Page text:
Santorini the Board Game

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The physical version of board game Santorini made by Poxley

This is a course project of CMU 17-514: Principles of Software Construction. The project is implemented in Java and React (TypeScript).

As per the school's integrity policy, I am not allowed to share any related code publicly. This post serves as a documentation of my design choices and meaningful learnings from the project. With hindsight, I discussed some of the designs that I would have done differently if I were to start over again.

Many thanks to Prof. Claire and Prof. Bogdan for the decent lectures.


Santorini is a highly accessible pure-strategy game where you play as a youthful Greek God or Goddess competing to best aid the island's citizens in building a beautiful village in the middle of the Aegean sea. - Roxley

Santorini's basic rule is simple: each player has two workers, and the goal is to build a tower of three floors on a vacant square or move one of your workers onto the third floor. But all sorts of interesting gane extensions are added to make the game, as well as the software design & development, more fun and challenging.

The detailed game rules can be found here.

For this project, the goal is not only to port the real-world game to a web-based version, but also emphasize on the pratices and procedures of software construction, as shown in Fig-1. It is a project that's complex enough to require quite a few planning and design. Most importantly, it provides many hook points for me to apply various design patterns and principles that I learned from the course.

Software Construction

Fig-1 Software Construction Activities. Construction activities are shown inside the gray circle. Construction focuses on coding and debugging but also includes detailed design, unit testing, integration testing, and other activities. - Code Complete 2nd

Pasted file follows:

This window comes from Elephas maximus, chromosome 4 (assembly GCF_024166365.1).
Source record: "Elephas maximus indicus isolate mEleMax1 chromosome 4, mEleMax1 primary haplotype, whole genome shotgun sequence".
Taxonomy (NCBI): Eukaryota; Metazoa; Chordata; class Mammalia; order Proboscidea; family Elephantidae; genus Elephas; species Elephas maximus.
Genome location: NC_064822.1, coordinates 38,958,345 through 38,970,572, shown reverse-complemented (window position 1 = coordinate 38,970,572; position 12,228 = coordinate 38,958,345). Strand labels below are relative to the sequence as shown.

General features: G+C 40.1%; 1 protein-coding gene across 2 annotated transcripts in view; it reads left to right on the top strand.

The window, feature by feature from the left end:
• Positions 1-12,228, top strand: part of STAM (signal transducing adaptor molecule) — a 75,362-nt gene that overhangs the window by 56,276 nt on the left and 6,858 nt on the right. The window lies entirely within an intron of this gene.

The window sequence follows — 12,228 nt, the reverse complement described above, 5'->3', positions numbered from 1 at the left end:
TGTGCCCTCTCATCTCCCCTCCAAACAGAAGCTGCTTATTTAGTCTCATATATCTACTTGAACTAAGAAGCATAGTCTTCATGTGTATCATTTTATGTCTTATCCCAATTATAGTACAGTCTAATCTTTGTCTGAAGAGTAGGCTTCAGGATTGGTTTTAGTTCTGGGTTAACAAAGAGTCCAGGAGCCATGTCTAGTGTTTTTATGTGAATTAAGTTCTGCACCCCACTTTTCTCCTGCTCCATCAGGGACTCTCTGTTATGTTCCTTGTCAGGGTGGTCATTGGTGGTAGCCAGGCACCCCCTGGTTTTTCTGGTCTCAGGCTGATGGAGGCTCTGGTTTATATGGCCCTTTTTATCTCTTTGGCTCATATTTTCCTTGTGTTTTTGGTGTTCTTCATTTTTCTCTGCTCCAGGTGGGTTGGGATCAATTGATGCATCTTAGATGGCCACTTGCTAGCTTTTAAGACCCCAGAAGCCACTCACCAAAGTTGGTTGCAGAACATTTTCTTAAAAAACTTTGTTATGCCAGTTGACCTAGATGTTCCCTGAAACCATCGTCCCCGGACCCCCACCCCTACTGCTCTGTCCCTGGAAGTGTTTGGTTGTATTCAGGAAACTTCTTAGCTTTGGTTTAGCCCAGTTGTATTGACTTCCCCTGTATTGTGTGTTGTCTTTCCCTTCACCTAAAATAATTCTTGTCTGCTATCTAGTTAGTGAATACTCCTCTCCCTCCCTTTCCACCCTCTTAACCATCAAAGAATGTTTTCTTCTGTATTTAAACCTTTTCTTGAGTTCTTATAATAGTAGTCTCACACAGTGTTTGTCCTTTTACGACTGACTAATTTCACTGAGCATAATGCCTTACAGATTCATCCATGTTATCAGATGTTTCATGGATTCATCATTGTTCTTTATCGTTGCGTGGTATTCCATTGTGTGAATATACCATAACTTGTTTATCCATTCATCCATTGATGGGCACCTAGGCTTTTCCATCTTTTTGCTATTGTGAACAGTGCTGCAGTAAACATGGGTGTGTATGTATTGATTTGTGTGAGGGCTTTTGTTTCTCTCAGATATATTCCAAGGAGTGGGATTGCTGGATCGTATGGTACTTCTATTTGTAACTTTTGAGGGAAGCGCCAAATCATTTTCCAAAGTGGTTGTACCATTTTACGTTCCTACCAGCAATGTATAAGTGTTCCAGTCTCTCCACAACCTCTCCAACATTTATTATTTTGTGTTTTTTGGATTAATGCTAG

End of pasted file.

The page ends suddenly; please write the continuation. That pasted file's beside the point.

Detailed Design

This sections shows some key designs of the game, stressing on the first-stage iteration of software construction as elaborated in UML an Patterns. Here are some conciese descriptions of the terminologies:

  • Domain Model: A domain model is the most important—and classic—model in object oriented analysis. It illustrates noteworthy concepts in a domain. It can act as a source of inspiration for designing some software objects
  • System Sequence Diagram: A system sequence diagram is a picture that shows, for one particular scenario of a use case, the events that external actors generate, their order, and inter-system events. All systems are treated as a black box; the emphasis of the diagram is events that cross the system boundary from actors to systems.
Domain Model
Fig-2 The First-Stage Iteration of Software Construction

Domain Model

Domain Model
Fig-3 Domain Model of the Game

System Sequence Diagram

System Sequence Diagram
Fig-4 System Sequence Diagram

Operation Contracts

This sample contract describes the "move worer" operation in the game. It is a formal description of the operation's preconditions and postconditions. The contract is used to verify the correctness of the operation's implementation.

  • Operation: WORKER.moveWorker(Worker worker, Grid dest)
  • Preconditions:
    • It's the turn of the player who will move the worker.
    • The worker is selected by current player.
    • The destination for the worker to move into is either empty, or contains a top "Block" that is no higher than the worker by 1 level.
    • The destination square must be one of the 8 nearest squares of the worker.
  • Postconditions:
    • The worker associated with the new square.
    • The worker dissociated with the old square.
    • The worker's position was updated. The worker's x and y coordinates became the same as those of the new square. And its z coordinate became that of the top piece(would be zero if the new square is empty) plus 1.
    • Checked if the current player wins the game. If so, the "Game Stage" became "END", and the game accept no more interactions.
    • If the game was not ended, the"Game Stage" changed to "CHOOSE" in which a player is going to choose a square to build.


This project is implemented in Java and React (TypeScript). The Java part is the backend server that handles the game logic and state management. The React part is the frontend UI that renders the game and handles user interactions.


Satorini showcase 1
Fig-5 Player 1 Choosing His Power

Satorini showcase 2
Fig-6 Players Done Choosing Their Power

Satorini showcase 3
Fig-7 A Sample Ongoing Game


Live demo is coming soon.